Specialty drugs may be worth the higher costs
(HealthDay)—Despite high costs, specialty drugs may provide value that balances the price difference compared with traditional drugs, according to research published in the October issue of Health Affairs.
James D. Chambers, Ph.D., of Tufts University in Boston, and colleagues compared the additional costs and value of 58 specialty drugs and 44 traditional drugs approved by the U.S. Food and Drug Administration from 1999 to 2011. Value was defined according to published estimates of additional health gains measured in quality-adjusted life-years (QALYs).
The researchers found that specialty drugs were associated with higher additional costs of drug and health care resource use than traditional drugs (median, $12,238 and $784, respectively). Specialty drugs offered greater additional health gains than traditional drugs (0.183 QALYs and 0.002 QALYs, respectively). Cost-effectiveness was comparable for the two types of drugs. Distributions in cost-effectiveness differed, with 26 percent of specialty drugs, compared with 9 percent of traditional drugs, associated with incremental cost-effectiveness ratios of greater than $150,000 per QALY.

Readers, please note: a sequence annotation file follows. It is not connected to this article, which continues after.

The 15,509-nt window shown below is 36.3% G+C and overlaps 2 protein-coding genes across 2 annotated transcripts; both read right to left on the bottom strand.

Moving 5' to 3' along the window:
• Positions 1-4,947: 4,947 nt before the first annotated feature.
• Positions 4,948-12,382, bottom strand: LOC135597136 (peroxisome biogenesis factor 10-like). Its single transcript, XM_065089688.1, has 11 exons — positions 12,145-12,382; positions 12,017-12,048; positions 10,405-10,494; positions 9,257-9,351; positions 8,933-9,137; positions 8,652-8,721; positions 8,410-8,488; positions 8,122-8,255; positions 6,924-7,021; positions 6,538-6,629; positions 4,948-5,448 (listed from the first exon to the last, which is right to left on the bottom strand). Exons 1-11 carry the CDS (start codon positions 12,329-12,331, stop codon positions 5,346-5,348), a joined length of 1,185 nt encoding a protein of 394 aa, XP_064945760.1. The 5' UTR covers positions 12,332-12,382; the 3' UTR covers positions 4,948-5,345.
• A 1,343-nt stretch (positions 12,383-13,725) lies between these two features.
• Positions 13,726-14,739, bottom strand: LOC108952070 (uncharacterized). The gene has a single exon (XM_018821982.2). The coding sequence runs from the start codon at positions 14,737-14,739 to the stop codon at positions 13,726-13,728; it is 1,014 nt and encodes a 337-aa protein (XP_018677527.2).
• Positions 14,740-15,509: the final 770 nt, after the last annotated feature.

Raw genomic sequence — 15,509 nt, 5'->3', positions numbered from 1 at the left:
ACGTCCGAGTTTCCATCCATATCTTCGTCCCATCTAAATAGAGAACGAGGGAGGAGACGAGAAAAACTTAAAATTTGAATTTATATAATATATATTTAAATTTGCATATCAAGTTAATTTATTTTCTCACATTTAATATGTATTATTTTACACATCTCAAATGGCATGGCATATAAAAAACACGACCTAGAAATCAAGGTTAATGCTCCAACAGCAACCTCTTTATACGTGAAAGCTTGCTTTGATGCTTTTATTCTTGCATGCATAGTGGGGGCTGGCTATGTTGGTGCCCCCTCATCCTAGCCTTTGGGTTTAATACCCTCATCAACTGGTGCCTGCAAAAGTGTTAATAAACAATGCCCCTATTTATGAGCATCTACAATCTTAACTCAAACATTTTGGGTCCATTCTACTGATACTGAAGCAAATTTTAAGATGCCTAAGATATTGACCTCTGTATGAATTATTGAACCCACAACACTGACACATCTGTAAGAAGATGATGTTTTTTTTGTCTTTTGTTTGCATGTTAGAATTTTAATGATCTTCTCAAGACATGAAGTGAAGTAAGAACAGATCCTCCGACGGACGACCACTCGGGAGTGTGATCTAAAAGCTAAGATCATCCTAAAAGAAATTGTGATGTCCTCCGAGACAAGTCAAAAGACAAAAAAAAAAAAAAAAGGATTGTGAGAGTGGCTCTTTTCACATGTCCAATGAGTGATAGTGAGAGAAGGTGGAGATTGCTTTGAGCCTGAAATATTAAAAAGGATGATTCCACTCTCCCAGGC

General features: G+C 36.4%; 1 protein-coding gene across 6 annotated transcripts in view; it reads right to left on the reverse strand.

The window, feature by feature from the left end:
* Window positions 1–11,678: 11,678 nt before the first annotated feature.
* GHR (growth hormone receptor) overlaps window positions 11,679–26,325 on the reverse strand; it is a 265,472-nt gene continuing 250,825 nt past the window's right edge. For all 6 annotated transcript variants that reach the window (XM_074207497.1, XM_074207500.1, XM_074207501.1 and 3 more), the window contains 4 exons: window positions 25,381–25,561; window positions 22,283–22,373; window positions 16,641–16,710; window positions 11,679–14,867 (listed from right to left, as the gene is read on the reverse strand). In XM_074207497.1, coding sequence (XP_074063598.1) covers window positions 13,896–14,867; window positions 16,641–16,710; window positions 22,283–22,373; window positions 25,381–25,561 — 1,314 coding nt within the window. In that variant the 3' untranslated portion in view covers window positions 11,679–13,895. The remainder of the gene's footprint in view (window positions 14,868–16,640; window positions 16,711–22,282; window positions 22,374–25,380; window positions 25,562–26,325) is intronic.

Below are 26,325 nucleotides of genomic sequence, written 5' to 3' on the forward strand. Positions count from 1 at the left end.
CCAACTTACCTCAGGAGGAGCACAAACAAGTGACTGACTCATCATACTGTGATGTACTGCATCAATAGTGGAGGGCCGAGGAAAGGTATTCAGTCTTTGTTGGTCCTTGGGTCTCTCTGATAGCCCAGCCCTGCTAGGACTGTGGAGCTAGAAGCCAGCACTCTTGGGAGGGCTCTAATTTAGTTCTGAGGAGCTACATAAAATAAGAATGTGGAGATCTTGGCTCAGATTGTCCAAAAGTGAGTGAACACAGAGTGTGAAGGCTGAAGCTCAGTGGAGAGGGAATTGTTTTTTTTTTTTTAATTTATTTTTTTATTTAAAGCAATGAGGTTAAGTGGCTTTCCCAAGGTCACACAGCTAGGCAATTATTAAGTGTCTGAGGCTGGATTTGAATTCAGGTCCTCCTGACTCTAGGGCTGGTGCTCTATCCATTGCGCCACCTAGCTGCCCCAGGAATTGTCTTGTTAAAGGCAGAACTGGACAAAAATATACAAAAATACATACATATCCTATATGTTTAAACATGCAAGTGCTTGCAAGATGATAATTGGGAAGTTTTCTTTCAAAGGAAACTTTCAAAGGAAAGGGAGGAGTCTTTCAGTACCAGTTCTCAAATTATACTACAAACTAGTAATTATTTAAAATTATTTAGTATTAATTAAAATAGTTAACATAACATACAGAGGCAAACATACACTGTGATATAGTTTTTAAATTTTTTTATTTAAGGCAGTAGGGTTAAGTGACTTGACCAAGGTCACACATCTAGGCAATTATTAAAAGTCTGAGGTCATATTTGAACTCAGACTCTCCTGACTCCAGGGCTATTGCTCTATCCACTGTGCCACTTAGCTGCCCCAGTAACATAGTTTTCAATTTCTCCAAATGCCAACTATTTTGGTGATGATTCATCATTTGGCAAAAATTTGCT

"Our study suggests that although specialty drugs often have higher costs than traditional drugs, they also tend to confer greater benefits and hence may still offer reasonable value for money," the authors write.
Pharmaceutical and/or medical device companies contribute funding to the Center for Evaluation of Value and Risk in Health at Tufts Medical Center and the registry used as the source of data for this study.
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